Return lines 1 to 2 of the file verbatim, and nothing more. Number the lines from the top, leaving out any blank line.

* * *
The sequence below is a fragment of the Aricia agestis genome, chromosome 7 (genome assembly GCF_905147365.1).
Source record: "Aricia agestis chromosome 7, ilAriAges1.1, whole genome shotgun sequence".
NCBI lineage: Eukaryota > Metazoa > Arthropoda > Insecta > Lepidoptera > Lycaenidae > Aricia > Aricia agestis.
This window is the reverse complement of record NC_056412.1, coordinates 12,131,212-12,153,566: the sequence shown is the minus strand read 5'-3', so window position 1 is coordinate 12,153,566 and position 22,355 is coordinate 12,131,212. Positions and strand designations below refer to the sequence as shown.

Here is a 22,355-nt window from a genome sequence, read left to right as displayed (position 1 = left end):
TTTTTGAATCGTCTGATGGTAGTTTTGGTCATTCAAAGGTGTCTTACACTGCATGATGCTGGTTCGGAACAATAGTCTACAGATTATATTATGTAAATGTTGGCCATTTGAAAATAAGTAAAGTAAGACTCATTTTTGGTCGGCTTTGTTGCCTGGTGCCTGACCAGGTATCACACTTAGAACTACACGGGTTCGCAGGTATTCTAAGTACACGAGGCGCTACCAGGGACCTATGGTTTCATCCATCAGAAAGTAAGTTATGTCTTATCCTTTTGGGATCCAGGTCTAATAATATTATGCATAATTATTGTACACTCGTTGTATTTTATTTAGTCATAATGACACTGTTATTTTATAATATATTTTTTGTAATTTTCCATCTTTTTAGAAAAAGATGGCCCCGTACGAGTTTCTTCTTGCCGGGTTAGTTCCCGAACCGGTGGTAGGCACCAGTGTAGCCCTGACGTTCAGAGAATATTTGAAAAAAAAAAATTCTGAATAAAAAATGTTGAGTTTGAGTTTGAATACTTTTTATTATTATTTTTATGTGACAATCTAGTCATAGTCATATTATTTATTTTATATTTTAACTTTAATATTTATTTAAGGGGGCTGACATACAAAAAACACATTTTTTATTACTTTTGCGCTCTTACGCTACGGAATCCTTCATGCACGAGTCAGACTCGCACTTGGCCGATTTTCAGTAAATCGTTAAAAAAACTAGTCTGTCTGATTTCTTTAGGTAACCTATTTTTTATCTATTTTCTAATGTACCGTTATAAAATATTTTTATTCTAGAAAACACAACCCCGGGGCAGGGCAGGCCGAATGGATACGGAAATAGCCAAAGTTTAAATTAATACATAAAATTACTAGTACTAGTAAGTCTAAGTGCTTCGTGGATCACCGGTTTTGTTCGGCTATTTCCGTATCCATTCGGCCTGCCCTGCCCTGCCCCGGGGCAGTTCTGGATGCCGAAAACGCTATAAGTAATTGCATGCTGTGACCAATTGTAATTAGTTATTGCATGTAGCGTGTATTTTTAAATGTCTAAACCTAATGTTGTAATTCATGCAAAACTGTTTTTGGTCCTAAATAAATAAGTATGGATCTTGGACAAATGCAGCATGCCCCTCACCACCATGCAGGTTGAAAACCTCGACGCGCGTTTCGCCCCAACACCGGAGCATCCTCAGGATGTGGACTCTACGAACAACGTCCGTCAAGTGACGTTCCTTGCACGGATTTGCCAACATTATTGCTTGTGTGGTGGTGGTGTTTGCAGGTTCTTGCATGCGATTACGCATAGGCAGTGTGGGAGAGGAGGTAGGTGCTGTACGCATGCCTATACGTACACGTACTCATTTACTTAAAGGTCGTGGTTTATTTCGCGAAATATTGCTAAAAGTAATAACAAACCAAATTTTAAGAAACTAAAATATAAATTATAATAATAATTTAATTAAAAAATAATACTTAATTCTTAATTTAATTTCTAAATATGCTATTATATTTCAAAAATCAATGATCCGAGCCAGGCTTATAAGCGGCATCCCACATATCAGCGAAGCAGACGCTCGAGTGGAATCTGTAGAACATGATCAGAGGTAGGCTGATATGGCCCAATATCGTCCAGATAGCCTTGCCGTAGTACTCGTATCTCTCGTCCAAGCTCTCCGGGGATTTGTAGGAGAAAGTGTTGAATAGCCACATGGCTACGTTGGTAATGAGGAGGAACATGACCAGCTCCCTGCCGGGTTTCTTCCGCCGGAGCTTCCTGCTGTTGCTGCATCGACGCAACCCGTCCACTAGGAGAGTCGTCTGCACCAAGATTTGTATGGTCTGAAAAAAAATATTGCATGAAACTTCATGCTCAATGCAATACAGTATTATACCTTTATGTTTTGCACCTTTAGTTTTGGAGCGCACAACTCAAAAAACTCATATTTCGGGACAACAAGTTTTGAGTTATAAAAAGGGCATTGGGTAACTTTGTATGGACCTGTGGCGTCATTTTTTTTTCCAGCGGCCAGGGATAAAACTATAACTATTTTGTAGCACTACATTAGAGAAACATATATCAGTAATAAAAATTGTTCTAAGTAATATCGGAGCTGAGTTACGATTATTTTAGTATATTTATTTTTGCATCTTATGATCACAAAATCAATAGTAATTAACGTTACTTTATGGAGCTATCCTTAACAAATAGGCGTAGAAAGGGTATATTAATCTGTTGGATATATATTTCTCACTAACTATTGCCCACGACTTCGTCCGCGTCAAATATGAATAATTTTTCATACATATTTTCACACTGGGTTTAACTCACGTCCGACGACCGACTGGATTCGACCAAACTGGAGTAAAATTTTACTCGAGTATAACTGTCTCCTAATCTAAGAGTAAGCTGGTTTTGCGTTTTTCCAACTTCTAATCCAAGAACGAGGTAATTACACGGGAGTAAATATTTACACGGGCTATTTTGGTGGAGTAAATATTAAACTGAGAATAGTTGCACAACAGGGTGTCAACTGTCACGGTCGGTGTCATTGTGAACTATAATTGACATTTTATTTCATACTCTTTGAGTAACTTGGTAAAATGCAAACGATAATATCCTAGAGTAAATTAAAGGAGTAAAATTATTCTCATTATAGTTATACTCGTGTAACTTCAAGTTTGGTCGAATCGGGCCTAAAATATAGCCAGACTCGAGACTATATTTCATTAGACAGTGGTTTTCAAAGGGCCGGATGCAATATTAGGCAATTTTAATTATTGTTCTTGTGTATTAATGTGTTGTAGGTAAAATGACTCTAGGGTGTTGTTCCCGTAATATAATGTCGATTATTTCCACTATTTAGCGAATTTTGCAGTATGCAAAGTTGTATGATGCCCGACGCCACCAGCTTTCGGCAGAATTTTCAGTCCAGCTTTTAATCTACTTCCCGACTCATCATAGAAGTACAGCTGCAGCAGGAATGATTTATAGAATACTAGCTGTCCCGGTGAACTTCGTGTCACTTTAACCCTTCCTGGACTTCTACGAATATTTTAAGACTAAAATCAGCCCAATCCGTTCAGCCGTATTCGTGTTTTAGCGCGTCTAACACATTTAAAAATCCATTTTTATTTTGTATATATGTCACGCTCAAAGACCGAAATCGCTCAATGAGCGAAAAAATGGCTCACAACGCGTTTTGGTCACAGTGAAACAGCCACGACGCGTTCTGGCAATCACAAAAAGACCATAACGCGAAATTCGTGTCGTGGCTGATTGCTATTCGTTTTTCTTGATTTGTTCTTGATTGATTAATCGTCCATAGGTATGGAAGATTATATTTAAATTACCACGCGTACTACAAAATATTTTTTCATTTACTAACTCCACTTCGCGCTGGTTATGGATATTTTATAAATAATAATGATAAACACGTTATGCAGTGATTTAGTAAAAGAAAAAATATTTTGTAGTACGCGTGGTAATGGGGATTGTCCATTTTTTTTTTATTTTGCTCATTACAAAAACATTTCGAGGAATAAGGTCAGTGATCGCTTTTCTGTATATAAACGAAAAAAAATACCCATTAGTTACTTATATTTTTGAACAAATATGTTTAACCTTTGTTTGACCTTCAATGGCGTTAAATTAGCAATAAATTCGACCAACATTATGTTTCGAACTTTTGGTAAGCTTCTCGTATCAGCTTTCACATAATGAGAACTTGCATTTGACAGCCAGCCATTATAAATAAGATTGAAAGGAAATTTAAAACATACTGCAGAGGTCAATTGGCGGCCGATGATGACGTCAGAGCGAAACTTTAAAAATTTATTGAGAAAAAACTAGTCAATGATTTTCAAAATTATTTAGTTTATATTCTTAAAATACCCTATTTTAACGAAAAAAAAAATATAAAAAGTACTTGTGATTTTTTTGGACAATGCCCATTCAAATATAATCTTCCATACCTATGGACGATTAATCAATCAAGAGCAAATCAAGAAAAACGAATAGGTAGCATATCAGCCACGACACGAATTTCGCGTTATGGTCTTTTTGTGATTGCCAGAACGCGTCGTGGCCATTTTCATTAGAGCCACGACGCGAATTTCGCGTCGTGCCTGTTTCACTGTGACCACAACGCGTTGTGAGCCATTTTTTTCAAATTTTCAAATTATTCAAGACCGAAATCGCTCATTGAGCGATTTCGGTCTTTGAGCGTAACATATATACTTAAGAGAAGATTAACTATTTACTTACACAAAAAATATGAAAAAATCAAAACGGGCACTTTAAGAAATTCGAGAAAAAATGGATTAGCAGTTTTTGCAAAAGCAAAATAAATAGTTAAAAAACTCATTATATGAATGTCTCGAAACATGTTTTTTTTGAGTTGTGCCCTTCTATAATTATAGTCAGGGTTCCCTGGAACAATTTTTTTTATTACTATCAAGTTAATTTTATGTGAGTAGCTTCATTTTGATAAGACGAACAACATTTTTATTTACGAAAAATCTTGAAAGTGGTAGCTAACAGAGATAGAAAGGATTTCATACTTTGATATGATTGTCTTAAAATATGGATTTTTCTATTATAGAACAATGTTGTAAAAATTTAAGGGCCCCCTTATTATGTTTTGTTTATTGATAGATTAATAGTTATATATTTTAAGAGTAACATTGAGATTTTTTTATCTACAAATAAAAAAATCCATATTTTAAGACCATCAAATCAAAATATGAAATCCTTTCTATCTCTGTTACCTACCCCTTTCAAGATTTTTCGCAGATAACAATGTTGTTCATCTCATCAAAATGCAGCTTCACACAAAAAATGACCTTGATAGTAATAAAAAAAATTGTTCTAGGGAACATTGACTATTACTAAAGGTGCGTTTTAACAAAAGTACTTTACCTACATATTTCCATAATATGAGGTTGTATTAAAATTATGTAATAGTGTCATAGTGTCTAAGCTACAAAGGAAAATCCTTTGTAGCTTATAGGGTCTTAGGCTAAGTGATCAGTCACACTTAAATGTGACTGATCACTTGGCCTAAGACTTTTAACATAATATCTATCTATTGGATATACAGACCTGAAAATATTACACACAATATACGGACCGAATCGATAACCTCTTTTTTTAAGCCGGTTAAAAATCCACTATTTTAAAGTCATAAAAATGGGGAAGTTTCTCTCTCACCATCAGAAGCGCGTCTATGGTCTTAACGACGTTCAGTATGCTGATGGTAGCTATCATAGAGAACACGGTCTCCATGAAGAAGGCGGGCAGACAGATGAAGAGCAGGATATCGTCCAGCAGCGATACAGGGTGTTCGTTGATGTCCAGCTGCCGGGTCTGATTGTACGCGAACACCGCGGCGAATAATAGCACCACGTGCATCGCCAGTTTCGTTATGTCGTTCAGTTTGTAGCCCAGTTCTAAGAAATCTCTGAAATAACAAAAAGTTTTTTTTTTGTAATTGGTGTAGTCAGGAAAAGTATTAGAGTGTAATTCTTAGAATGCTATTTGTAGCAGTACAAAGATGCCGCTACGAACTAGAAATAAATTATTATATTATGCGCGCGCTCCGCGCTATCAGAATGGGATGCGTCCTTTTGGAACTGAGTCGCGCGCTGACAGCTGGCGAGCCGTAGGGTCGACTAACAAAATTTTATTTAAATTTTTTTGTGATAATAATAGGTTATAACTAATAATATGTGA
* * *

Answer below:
The sequence below is a fragment of the Aricia agestis genome, chromosome 7 (genome assembly GCF_905147365.1).
Source record: "Aricia agestis chromosome 7, ilAriAges1.1, whole genome shotgun sequence".